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Bruce SpringsteenBruce Springsteen
Rock ‘n’ roll is the bastard child of the blues and country, a half-breed offspring that went on to produce a litter of progeny so wildly diverse and ethnically infused, it’s difficult to imagine a family reunion in which someone does not get caught sodomizing the cousins. Metaphorically speaking, that happened fairly frequently and with little regret. Rock ‘n’ roll is musical incest at its best. So to distill its history into a 40-image family album is to invite disagreement, fuel argument and find fault with any exhibit that attempts to chronicle the history of rock in that space.
Thankfully, the curators of the new exhibit, “Sound and Vision: Monumental Rock and Roll Photography” at the Hunter Museum, find it less necessary to define rock ‘n’ roll history than to highlight its storied past through the lenses of some great photographers. The arrangement is logical, but doesn’t claim to be exhaustive, and the exhibit underscores the dynamic connection between the power of music and photography. It’s like a trip to a Hard Rock Cafe, but artfully presented and sans the kitsch. From this perspective it’s less like flipping through a photo album than renting a rock ‘n’ roll rent-a-car.
Taken strictly as a photographic exhibit, this is a stunning collection of the familiar and not-so-familiar by some of rock’s star photographers—Harry Benson, Danny Clinch, Mark Seliger and Baron Wolman, among others. The exhibit, which debuted at the Columbus Museum in Georgia last year, is on its first tour stop at the Hunter and features large digital prints from the original negatives that burst with richness and detail.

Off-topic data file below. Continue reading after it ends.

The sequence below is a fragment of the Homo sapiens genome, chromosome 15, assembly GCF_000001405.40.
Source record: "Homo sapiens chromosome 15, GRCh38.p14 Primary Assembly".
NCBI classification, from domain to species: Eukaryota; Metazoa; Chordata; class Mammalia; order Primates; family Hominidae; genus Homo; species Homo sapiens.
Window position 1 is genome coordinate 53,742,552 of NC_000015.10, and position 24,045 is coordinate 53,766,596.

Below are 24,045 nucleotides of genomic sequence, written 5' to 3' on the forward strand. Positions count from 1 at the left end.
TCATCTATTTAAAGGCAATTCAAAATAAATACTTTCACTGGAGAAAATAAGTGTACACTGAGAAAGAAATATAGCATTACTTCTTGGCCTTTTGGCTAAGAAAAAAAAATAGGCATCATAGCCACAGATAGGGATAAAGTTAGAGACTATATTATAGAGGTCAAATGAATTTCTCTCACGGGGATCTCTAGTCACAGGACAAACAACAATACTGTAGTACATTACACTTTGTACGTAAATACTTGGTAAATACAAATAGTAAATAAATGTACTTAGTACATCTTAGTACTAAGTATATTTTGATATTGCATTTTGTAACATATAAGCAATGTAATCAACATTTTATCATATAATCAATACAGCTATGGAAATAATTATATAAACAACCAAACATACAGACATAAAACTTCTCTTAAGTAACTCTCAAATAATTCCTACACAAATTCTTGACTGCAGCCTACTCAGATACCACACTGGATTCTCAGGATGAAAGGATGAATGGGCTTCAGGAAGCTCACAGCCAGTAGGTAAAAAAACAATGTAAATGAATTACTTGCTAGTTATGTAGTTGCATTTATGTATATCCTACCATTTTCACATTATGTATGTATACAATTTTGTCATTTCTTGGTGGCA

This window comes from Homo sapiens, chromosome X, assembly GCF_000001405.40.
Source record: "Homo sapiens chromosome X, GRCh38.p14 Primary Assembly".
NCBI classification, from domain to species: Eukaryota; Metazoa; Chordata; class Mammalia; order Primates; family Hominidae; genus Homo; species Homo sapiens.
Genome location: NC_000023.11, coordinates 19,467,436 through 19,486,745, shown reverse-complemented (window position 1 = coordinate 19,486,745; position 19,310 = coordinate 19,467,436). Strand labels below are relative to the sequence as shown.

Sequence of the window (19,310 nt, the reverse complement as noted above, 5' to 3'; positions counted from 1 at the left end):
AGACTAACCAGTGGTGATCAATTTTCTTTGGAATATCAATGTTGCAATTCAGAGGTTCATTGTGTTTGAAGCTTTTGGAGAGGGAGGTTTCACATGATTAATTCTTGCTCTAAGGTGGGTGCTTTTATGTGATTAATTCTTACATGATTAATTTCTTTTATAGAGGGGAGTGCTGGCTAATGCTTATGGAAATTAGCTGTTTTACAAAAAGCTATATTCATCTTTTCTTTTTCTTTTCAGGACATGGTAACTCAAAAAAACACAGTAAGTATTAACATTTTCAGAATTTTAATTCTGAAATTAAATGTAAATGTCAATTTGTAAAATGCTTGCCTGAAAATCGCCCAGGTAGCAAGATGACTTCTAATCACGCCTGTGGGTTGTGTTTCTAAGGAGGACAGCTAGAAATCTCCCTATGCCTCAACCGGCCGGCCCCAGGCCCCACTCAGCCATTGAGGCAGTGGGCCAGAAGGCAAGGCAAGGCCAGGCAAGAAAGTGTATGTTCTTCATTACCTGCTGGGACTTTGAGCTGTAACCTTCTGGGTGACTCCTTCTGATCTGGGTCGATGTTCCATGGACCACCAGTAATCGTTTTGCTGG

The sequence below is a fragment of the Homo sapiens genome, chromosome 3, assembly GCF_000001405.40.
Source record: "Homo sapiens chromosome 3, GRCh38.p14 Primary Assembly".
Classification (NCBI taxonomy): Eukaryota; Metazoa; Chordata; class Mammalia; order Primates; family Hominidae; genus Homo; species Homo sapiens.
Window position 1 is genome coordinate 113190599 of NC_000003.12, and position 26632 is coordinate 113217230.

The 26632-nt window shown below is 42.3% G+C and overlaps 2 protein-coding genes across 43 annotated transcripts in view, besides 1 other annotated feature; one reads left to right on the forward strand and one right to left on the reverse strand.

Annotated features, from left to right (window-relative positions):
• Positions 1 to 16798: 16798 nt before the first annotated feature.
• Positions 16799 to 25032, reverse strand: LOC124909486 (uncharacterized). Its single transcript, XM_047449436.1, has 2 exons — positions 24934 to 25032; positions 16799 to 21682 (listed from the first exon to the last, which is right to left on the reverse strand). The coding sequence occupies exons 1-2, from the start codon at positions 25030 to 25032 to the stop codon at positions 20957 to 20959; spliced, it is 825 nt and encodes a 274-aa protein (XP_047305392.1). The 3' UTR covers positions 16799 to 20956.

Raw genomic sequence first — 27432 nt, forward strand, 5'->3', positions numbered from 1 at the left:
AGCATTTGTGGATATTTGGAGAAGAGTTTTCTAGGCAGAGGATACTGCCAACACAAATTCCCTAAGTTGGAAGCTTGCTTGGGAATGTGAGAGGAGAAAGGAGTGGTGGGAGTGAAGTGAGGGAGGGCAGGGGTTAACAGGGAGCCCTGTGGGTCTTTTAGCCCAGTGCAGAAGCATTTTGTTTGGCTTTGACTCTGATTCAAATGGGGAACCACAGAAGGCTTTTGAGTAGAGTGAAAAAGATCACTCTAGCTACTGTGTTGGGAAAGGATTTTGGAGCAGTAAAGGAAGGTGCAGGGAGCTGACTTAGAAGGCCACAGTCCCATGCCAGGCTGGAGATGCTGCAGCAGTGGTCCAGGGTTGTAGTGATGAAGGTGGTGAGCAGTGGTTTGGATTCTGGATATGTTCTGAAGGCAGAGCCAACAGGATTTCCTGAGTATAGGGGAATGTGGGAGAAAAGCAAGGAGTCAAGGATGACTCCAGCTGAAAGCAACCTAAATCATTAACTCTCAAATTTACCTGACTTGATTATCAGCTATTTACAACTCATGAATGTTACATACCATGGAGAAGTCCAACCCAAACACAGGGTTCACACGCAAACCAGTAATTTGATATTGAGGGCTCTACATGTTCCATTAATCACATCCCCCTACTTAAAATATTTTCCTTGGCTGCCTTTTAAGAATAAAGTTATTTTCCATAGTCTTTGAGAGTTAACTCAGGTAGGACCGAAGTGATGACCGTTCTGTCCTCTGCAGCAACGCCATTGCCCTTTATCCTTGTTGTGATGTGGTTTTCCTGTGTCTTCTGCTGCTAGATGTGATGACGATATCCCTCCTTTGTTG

Chronologically arranged while remaining historically and musically relevant, the exhibit begins, predictably, with the young Elvis, recently crowned, looking somewhat pensive while passing through Chattanooga on a train on his way back to Memphis in 1956. But just behind him lurks his alter ego in the flamboyant personage of Little Richard in the same era, whose face, (with more makeup and carefully styled hair) mirrors Presley’s pent-up anxieties. Brothers of different mothers, one will become The King, the other will remain a prince who gives rise another Prince.
Thus begins the ride in the long, black rental Cadillac named Rock ‘n’ Roll. The lanes switch as frequently as the drivers, each leaving telltale signs of their turns in the driver’s seat. The brief exhibit jolts boldly, necessarily, from the American South to England, as The Beatles, Rolling Stones and The Who launch the British Invasion, then quickly back across the pond and west to California. All the boldface names of rock ‘n’ roll are here—Hendrix, Morrison, Joplin, Dylan—along with some surprises, such as Donovan, as if to mention that London still rocks as much as Los Angeles.
Just as quickly, the exhibit bridges the 1970s in all its eclecticism, from the Thin White Duke of David Bowie to the equally androgynous Freddie Mercury. Disco, mercifully, is excluded from the party. But so are many pioneers. There is little evidence of rock’s country cousins, such as Gram Parsons. Likewise, you will see Neil Young, but no Crosby, Stills or Nash; Mercury, but not Elton John.
Much of what is missing is explainable. Obtaining the rights and negatives of these images is as complicated as printing them here is as much fun (and cost-free). Or it may simply be a case of “curator’s choice.” But viewers may still wonder why there are three images of reggae’s most influential artists but few of rock’s raw past.
The Clash represents the latter in the photo used on the cover of its seminal “London Calling” album cover. A pre-”Born in the USA” Bruce Springsteen and portraits of Patti Smith, KISS and Lou Reed add to the ’70s coverage. The exhibit skips hurriedly through time, paying just as much attention the reggae of Bob Marley and Peter Tosh as the entire 1980s, which, considering much of the throwaway music of that decade, will be just fine for most. But here’s where some arguments may begin. There’s KISS, but no New York Dolls. The Clash, but no Ramones. Rap is represented by such figures as Tupac, pop by Madonna and Michael Jackson.